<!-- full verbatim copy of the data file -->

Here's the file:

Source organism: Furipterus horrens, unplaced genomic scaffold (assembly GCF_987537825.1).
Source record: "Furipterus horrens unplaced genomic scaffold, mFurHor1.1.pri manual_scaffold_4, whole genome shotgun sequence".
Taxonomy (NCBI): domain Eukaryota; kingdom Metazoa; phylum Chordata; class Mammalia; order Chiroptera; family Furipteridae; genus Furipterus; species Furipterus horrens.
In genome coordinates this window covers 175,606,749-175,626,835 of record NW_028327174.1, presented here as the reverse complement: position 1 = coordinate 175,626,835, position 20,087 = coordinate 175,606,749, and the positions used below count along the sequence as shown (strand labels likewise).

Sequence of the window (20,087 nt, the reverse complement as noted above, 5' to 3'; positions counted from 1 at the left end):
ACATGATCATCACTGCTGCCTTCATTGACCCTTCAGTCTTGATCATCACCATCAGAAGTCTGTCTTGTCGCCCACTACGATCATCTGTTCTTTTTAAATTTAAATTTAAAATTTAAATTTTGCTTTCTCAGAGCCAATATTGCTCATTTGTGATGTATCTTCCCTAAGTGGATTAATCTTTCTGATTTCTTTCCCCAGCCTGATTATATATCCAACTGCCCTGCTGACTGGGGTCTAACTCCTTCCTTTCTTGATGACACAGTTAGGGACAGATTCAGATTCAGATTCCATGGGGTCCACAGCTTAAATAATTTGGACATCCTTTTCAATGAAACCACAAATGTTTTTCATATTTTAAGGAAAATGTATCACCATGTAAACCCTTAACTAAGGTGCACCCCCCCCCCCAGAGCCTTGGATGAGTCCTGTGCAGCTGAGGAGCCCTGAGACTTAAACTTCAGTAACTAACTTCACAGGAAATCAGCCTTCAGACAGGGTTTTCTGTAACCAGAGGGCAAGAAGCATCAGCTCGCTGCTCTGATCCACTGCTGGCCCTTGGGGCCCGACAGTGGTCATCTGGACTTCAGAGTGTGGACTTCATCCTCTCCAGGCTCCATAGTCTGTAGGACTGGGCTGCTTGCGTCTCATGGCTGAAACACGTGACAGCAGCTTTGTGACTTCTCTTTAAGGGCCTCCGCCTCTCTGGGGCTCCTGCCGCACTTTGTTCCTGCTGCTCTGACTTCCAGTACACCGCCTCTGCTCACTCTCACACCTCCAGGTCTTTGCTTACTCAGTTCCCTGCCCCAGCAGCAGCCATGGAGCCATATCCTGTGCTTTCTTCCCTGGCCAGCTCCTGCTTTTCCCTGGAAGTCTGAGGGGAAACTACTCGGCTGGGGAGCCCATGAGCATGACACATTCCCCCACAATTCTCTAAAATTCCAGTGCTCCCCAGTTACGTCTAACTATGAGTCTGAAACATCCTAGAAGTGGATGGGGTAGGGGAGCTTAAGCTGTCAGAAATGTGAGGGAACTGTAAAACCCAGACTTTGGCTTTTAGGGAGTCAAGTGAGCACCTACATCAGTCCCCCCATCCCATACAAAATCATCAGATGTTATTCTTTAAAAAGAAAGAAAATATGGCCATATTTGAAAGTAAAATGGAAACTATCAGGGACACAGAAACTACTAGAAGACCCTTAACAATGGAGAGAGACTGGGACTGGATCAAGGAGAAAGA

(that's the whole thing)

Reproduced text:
Source organism: Furipterus horrens, unplaced genomic scaffold (assembly GCF_987537825.1).
Source record: "Furipterus horrens unplaced genomic scaffold, mFurHor1.1.pri manual_scaffold_4, whole genome shotgun sequence".
Taxonomy (NCBI): domain Eukaryota; kingdom Metazoa; phylum Chordata; class Mammalia; order Chiroptera; family Furipteridae; genus Furipterus; species Furipterus horrens.
In genome coordinates this window covers 175,606,749-175,626,835 of record NW_028327174.1, presented here as the reverse complement: position 1 = coordinate 175,626,835, position 20,087 = coordinate 175,606,749, and the positions used below count along the sequence as shown (strand labels likewise).

Sequence of the window (20,087 nt, the reverse complement as noted above, 5' to 3'; positions counted from 1 at the left end):
ACATGATCATCACTGCTGCCTTCATTGACCCTTCAGTCTTGATCATCACCATCAGAAGTCTGTCTTGTCGCCCACTACGATCATCTGTTCTTTTTAAATTTAAATTTAAAATTTAAATTTTGCTTTCTCAGAGCCAATATTGCTCATTTGTGATGTATCTTCCCTAAGTGGATTAATCTTTCTGATTTCTTTCCCCAGCCTGATTATATATCCAACTGCCCTGCTGACTGGGGTCTAACTCCTTCCTTTCTTGATGACACAGTTAGGGACAGATTCAGATTCAGATTCCATGGGGTCCACAGCTTAAATAATTTGGACATCCTTTTCAATGAAACCACAAATGTTTTTCATATTTTAAGGAAAATGTATCACCATGTAAACCCTTAACTAAGGTGCACCCCCCCCCCCAGAGCCTTGGATGAGTCCTGTGCAGCTGAGGAGCCCTGAGACTTAAACTTCAGTAACTAACTTCACAGGAAATCAGCCTTCAGACAGGGTTTTCTGTAACCAGAGGGCAAGAAGCATCAGCTCGCTGCTCTGATCCACTGCTGGCCCTTGGGGCCCGACAGTGGTCATCTGGACTTCAGAGTGTGGACTTCATCCTCTCCAGGCTCCATAGTCTGTAGGACTGGGCTGCTTGCGTCTCATGGCTGAAACACGTGACAGCAGCTTTGTGACTTCTCTTTAAGGGCCTCCGCCTCTCTGGGGCTCCTGCCGCACTTTGTTCCTGCTGCTCTGACTTCCAGTACACCGCCTCTGCTCACTCTCACACCTCCAGGTCTTTGCTTACTCAGTTCCCTGCCCCAGCAGCAGCCATGGAGCCATATCCTGTGCTTTCTTCCCTGGCCAGCTCCTGCTTTTCCCTGGAAGTCTGAGGGGAAACTACTCGGCTGGGGAGCCCATGAGCATGACACATTCCCCCACAATTCTCTAAAATTCCAGTGCTCCCCAGTTACGTCTAACTATGAGTCTGAAACATCCTAGAAGTGGATGGGGTAGGGGAGCTTAAGCTGTCAGAAATGTGAGGGAACTGTAAAACCCAGACTTTGGCTTTTAGGGAGTCAAGTGAGCACCTACATCAGTCCCCCCATCCCATACAAAATCATCAGATGTTATTCTTTAAAAAGAAAGAAAATATGGCCATATTTGAAAGTAAAATGGAAACTATCAGGGACACAGAAACTACTAGAAGACCCTTAACAATGGAGAGAGACTGGGACTGGATCAAGGAGAAAGA